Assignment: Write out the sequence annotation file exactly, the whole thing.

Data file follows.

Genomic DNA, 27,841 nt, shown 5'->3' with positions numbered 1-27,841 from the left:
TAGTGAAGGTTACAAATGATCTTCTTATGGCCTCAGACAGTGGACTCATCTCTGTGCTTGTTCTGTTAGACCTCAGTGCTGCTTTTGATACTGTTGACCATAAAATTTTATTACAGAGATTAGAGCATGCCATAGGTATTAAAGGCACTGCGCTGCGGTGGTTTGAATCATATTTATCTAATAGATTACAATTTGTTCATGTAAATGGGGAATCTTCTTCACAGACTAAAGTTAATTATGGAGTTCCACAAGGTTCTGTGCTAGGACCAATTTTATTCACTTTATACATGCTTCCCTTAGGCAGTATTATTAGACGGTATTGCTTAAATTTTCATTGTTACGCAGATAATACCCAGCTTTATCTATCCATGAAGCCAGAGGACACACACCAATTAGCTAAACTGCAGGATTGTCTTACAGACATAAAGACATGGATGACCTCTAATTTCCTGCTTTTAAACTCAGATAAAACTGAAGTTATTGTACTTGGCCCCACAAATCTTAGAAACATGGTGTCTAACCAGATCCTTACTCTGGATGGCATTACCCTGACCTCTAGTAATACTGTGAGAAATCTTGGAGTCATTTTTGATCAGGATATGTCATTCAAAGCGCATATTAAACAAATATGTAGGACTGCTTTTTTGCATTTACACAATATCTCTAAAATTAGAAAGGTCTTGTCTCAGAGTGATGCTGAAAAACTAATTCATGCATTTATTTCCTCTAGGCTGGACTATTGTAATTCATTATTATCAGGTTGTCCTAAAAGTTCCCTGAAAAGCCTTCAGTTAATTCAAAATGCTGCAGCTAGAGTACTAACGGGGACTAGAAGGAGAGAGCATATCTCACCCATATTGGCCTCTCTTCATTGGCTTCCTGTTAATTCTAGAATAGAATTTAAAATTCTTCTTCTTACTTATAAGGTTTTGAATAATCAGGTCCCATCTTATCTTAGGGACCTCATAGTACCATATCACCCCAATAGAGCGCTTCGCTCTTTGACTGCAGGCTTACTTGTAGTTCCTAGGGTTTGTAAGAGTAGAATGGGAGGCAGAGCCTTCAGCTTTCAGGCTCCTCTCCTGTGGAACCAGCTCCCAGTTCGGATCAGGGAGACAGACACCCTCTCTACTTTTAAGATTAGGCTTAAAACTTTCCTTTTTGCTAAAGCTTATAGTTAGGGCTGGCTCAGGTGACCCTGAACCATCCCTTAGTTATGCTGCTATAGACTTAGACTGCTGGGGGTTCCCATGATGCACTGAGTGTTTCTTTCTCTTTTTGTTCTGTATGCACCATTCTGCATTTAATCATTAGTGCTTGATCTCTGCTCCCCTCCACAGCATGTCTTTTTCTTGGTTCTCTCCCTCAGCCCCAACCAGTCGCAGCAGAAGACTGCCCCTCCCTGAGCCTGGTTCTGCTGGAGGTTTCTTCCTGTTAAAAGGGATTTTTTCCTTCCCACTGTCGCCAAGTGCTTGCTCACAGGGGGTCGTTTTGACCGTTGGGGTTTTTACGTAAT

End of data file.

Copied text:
Genomic DNA, 27,841 nt, shown 5'->3' with positions numbered 1-27,841 from the left:
TAGTGAAGGTTACAAATGATCTTCTTATGGCCTCAGACAGTGGACTCATCTCTGTGCTTGTTCTGTTAGACCTCAGTGCTGCTTTTGATACTGTTGACCATAAAATTTTATTACAGAGATTAGAGCATGCCATAGGTATTAAAGGCACTGCGCTGCGGTGGTTTGAATCATATTTATCTAATAGATTACAATTTGTTCATGTAAATGGGGAATCTTCTTCACAGACTAAAGTTAATTATGGAGTTCCACAAGGTTCTGTGCTAGGACCAATTTTATTCACTTTATACATGCTTCCCTTAGGCAGTATTATTAGACGGTATTGCTTAAATTTTCATTGTTACGCAGATAATACCCAGCTTTATCTATCCATGAAGCCAGAGGACACACACCAATTAGCTAAACTGCAGGATTGTCTTACAGACATAAAGACATGGATGACCTCTAATTTCCTGCTTTTAAACTCAGATAAAACTGAAGTTATTGTACTTGGCCCCACAAATCTTAGAAACATGGTGTCTAACCAGATCCTTACTCTGGATGGCATTACCCTGACCTCTAGTAATACTGTGAGAAATCTTGGAGTCATTTTTGATCAGGATATGTCATTCAAAGCGCATATTAAACAAATATGTAGGACTGCTTTTTTGCATTTACACAATATCTCTAAAATTAGAAAGGTCTTGTCTCAGAGTGATGCTGAAAAACTAATTCATGCATTTATTTCCTCTAGGCTGGACTATTGTAATTCATTATTATCAGGTTGTCCTAAAAGTTCCCTGAAAAGCCTTCAGTTAATTCAAAATGCTGCAGCTAGAGTACTAACGGGGACTAGAAGGAGAGAGCATATCTCACCCATATTGGCCTCTCTTCATTGGCTTCCTGTTAATTCTAGAATAGAATTTAAAATTCTTCTTCTTACTTATAAGGTTTTGAATAATCAGGTCCCATCTTATCTTAGGGACCTCATAGTACCATATCACCCCAATAGAGCGCTTCGCTCTTTGACTGCAGGCTTACTTGTAGTTCCTAGGGTTTGTAAGAGTAGAATGGGAGGCAGAGCCTTCAGCTTTCAGGCTCCTCTCCTGTGGAACCAGCTCCCAGTTCGGATCAGGGAGACAGACACCCTCTCTACTTTTAAGATTAGGCTTAAAACTTTCCTTTTTGCTAAAGCTTATAGTTAGGGCTGGCTCAGGTGACCCTGAACCATCCCTTAGTTATGCTGCTATAGACTTAGACTGCTGGGGGTTCCCATGATGCACTGAGTGTTTCTTTCTCTTTTTGTTCTGTATGCACCATTCTGCATTTAATCATTAGTGCTTGATCTCTGCTCCCCTCCACAGCATGTCTTTTTCTTGGTTCTCTCCCTCAGCCCCAACCAGTCGCAGCAGAAGACTGCCCCTCCCTGAGCCTGGTTCTGCTGGAGGTTTCTTCCTGTTAAAAGGGATTTTTTCCTTCCCACTGTCGCCAAGTGCTTGCTCACAGGGGGTCGTTTTGACCGTTGGGGTTTTTACGTAAT